•  Function of timber
  •  Spinning weaving
  •  Leather work
  •  Soil work
  •  Book art
  •  Fish farming
  •  floriculture
  •  Nine planetary science
  •  Any other craft suited to local environment 

2. Mother tongue 

3. The math 

4. Social studies 

  •  History
  •  Geography
  •  Civics 
5. General science 

  •  Nature study
  •  botany
  •  biology
  •  chemistry
  •  Health science
  •  Knowledge of constellations
  •  Inspiring themes of scientists and inventors 

6. Art - music and painting 

7. Hindi - For the places where it is not the mother tongue.

8. Physical education - exercise and sports 


Objectives of Basic Education by Gandhiji 

The main objectives of basic education are: -

Economic objective 

The first objective of basic education is to make children proficient in some profession after acquiring education. By selling articles made by children they can earn money. In this connection, gandhiji had said that every child and girl should, after leaving school, engage in some profession and make him independent.

Increase in morality 

In today 's society ethics is being eroded day by day. One of the primary objectives of basic education is to develop and promote in children a sense of morality. The spirit of attempting character building has nothing to do with any age group. This feeling should come within ourselves. Students should pay special attention to their character.

Purpose of spreading cultural sentiment 

In the present educational system, children are being taught western culture and Sanskrit by forgetting their own values. For this reason, children of today are not familiar with their culture. In basic education, the use of the mother tongue and national language in simple words explains the pride of one 's culture to the teacher, students. Thus, we see that basic education can draw children towards their own culture and values.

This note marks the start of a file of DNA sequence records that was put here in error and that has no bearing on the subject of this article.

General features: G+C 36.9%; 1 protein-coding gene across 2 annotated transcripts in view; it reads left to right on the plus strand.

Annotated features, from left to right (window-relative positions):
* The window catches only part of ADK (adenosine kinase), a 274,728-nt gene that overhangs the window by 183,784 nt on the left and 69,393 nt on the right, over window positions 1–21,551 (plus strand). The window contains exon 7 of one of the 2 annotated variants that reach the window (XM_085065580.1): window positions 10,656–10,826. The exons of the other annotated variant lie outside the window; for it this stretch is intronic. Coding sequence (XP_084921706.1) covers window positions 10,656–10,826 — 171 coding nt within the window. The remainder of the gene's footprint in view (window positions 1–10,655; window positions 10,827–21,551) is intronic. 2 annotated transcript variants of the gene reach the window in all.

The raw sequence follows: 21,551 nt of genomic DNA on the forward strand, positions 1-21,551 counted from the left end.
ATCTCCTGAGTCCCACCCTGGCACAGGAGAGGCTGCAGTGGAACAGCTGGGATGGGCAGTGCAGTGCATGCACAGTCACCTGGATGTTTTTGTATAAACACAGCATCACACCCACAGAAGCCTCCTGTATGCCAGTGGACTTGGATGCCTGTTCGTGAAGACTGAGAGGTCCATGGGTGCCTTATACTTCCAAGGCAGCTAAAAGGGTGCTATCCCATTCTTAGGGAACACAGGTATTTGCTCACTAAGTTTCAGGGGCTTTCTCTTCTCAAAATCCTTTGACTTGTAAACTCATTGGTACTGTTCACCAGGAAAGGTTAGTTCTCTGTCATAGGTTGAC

Objective of citizenship 

Basic education plays an important role in making children a good citizen. Basic education gives the children the qualities of duty - making, mutual cooperation, morality, patriotism, the importance of Labour, etc. This education teaches people to discharge their duties and responsibilities in a democracy system and to observe them properly.

Physical, mental, spiritual development 

The present educational system merely emphasises the mental development of the child, while basic education aims at raising the child 's mental as well as physical and spiritual development.


Reasons of Failure of basic education 

In principle view, the basic education scheme may be considered an ideal scheme, but practically it has failed.

The main reasons for its failure were as follows :

1.  Absence of pervasiveness of plan 

The basic education scheme is called national scheme, but it was meant only for rural and primary - level children and not for urban and other level children.

2.  Non relation to higher education 

Wardha education was designed to be entirely primary - level children. It was formulated with regard to the needs of 7-14 years old rural children, and not related to secondary education and higher education, as its utility - dancing became irrelevant and did not become applicable.

3.  More force on hand skills 

The emphasis was laid on hand - skills in the wardha shiksha yojana, which became the central theme of the curriculum and through this the emphasis was on teaching other subjects. The schools timing 5 hours 30 minutes set for 3 hours 20 minutes hand skills. Mere child of skill development cannot be achieved beyond all - round development.

4.  Wastage of raw materials 

The basic education scheme laid the emphasis on teaching the child the education of a cottage industry but was provided for in a school. But it is a mere fantasy to expect production from young children, for whatever children learn to build in school is not usable and can be sold in the market. In this plan nothing will be achieved except wastage of raw material and hence could not be implemented successfully.

5.  Wastage of time and Labour 

It is not possible to impart skills in hand - work to primary level children. The scheme did not enable any child to master any manipulation or sell the produce in the market to draw out the expenses of the school. Waste of raw materials, time and Labour was going on.

6.  Non-availability of teaching methods and teachers 

The most prominent reason for the failure of the basic education scheme was its absence of special teaching methods and faculty, for want of education or complete failure.